Lauren Beukes writes novels, comics and screenplays. She’s the author of the critically acclaimed international bestseller Broken Monsters, as well as The Shining Girls, about a time traveling serial killer, Zoo City, a phantasmagorical Joburg noir and winner of the 2011 Arthur C. Clarke Award, and the neo-political thriller Moxyland. She worked as a journalist and as show runner on one of South Africa’s biggest animated TV shows, directed an award-winning documentary and wrote the New York Times bestselling graphic novel, Fairest: The Hidden Kingdom. She lives in Cape Town, South Africa.
Born in Dublin in 1969, Emma Donoghue is an Irish emigrant twice over: she spent eight years in Cambridge doing a PhD in eighteenth-century literature before moving to London, Ontario, where she lives with her partner and their two children. She also migrates between genres, writing literary history, biography, stage and radio plays, as well as fairy tales and short stories. She is best known for her novels, which range from the historical (Slammerkin, Life Mask, Landing, The Sealed Letter) to the contemporary (Stir-Fry, Hood, Landing). Her international bestseller Room was a New York Times Best Book of 2010 and was a finalist for the Man Booker, Commonwealth, and Orange Prizes.
Stephen Edwin King was born in Portland, Maine in 1947, the second son of Donald and Nellie Ruth Pillsbury King. After his parents separated when Stephen was a toddler, he and his older brother, David, were raised by his mother. Parts of his childhood were spent in Fort Wayne, Indiana, where his father’s family was at the time, and in Stratford, Connecticut. When Stephen was eleven, his mother brought her children back to Durham, Maine, for good. Her parents, Guy and Nellie Pillsbury, had become incapacitated with old age, and Ruth King was persuaded by her sisters to take over the physical care of the elderly couple. Other family members provided a small house in Durham and financial support. After Stephen’s grandparents passed away, Mrs. King found work in the kitchens of Pineland, a nearby residential facility for the mentally challenged.
Stephen attended the grammar school in Durham and then Lisbon Falls High School, graduating in 1966. From his sophomore year at the University of Maine at Orono, he wrote a weekly column for the school newspaper, THE MAINE CAMPUS. He was also active in student politics, serving as a member of the Student Senate. He came to support the anti-war movement on the Orono campus, arriving at his stance from a conservative view that the war in Vietnam was unconstitutional. He graduated from the University of Maine at Orono in 1970, with a B.A. in English and qualified to teach on the high school level. A draft board examination immediately post-graduation found him 4-F on grounds of high blood pressure, limited vision, flat feet, and punctured eardrums.
He and Tabitha Spruce married in January of 1971. He met Tabitha in the stacks of the Fogler Library at the University of Maine at Orono, where they both worked as students. As Stephen was unable to find placement as a teacher immediately, the Kings lived on his earnings as a laborer at an industrial laundry, and her student loan and savings, with an occasional boost from a short story sale to men’s magazines.
Stephen made his first professional short story sale (“The Glass Floor”) to Startling Mystery Stories in 1967. Throughout the early years of his marriage, he continued to sell stories to men’s magazines. Many of these were later gathered into the Night Shift collection or appeared in other anthologies.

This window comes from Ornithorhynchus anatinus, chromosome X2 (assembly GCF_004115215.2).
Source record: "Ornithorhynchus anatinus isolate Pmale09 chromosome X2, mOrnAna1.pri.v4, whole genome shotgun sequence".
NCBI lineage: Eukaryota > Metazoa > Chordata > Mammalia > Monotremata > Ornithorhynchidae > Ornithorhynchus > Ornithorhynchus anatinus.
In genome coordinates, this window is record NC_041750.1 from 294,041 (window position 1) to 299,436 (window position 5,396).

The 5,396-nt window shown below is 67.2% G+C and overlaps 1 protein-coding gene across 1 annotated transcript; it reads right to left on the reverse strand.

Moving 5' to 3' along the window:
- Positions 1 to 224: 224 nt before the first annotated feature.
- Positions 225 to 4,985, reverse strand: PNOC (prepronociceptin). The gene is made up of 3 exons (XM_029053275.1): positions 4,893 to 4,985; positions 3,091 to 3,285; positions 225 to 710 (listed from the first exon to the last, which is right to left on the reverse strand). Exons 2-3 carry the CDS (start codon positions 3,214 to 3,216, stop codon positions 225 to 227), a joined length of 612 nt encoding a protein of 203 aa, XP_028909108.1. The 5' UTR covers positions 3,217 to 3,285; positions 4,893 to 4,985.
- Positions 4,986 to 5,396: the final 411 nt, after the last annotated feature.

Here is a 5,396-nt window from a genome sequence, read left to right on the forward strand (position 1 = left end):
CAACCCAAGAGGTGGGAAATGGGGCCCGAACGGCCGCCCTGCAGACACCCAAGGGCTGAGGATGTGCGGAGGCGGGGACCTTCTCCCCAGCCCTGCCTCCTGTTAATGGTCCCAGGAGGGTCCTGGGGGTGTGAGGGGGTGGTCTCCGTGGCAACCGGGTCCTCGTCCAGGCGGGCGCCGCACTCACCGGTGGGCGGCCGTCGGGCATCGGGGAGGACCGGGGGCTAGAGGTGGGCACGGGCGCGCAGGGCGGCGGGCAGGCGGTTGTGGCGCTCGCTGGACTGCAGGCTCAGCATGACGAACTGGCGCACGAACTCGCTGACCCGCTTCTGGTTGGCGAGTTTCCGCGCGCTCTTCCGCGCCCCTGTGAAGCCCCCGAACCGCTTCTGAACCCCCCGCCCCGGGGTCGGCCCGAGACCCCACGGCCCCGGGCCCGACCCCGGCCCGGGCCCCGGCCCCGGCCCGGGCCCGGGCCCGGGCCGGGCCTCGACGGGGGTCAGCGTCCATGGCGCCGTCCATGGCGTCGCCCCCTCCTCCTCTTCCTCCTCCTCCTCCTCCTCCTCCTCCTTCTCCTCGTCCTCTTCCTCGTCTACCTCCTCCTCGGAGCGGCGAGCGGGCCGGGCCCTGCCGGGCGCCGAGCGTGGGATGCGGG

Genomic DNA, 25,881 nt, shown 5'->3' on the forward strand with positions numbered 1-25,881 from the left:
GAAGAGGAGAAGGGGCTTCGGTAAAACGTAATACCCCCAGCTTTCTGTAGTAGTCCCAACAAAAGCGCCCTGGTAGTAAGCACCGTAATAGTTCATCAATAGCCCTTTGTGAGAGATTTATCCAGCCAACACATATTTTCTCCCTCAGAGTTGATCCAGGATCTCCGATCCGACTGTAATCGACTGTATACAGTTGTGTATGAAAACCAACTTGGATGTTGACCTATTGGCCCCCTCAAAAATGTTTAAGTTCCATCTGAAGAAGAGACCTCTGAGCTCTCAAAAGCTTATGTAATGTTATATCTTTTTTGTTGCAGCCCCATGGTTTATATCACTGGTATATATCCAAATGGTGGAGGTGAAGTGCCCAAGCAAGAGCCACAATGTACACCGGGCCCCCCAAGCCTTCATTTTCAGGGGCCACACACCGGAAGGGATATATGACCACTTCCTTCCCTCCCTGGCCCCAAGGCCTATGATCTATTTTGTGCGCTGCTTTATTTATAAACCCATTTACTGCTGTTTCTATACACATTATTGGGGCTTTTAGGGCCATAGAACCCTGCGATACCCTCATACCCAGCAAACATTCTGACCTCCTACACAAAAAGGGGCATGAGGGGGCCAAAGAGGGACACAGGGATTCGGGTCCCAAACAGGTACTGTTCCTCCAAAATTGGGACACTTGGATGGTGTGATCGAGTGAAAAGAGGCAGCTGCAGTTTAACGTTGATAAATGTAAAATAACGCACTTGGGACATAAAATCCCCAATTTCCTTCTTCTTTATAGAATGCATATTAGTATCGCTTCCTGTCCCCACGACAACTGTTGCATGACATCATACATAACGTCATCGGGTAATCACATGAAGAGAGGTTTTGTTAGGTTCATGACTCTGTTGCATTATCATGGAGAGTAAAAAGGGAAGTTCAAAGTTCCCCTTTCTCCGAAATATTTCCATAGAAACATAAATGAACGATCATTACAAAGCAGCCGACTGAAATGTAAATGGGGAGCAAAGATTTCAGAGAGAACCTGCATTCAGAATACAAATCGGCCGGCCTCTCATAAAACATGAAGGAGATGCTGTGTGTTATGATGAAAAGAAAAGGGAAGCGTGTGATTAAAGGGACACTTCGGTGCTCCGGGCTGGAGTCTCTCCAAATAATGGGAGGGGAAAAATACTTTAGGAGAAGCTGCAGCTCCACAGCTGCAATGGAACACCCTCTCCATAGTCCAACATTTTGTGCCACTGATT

In the fall of 1971, Stephen began teaching high school English classes at Hampden Academy, the public high school in Hampden, Maine. Writing in the evenings and on the weekends, he continued to produce short stories and to work on novels.
In the spring of 1973, Doubleday & Co. accepted the novel Carrie for publication. On Mother’s Day of that year, Stephen learned from his new editor at Doubleday, Bill Thompson, that a major paperback sale would provide him with the means to leave teaching and write full-time.
At the end of the summer of 1973, the Kings moved their growing family to southern Maine because of Stephen’s mother’s failing health. Renting a summer home on Sebago Lake in North Windham for the winter, Stephen wrote his next-published novel, originally titled Second Coming and then Jerusalem’s Lot, before it became Salem’s Lot, in a small room in the garage. During this period, Stephen’s mother died of cancer, at the age of 59.
Carrie was published in the spring of 1974. That same fall, the Kings left Maine for Boulder, Colorado. They lived there for a little less than a year, during which Stephen wrote The Shining, set in Colorado. Returning to Maine in the summer of 1975, the Kings purchased a home in the Lakes Region of western Maine. At that house, Stephen finished writing The Stand, much of which also is set in Boulder. The Dead Zone was also written in Bridgton.
In 1977, the Kings spent three months of a projected year-long stay in England, cut the sojourn short and returned home in mid-December, purchasing a new home in Center Lovell, Maine. After living there one summer, the Kings moved north to Orrington, near Bangor, so that Stephen could teach creative writing at the University of Maine at Orono. The Kings returned to Center Lovell in the spring of 1979. In 1980, the Kings purchased a second home in Bangor, retaining the Center Lovell house as a summer home.
Stephen and Tabitha now spend winters in Florida and the remainder of the year at their Bangor and Center Lovell homes.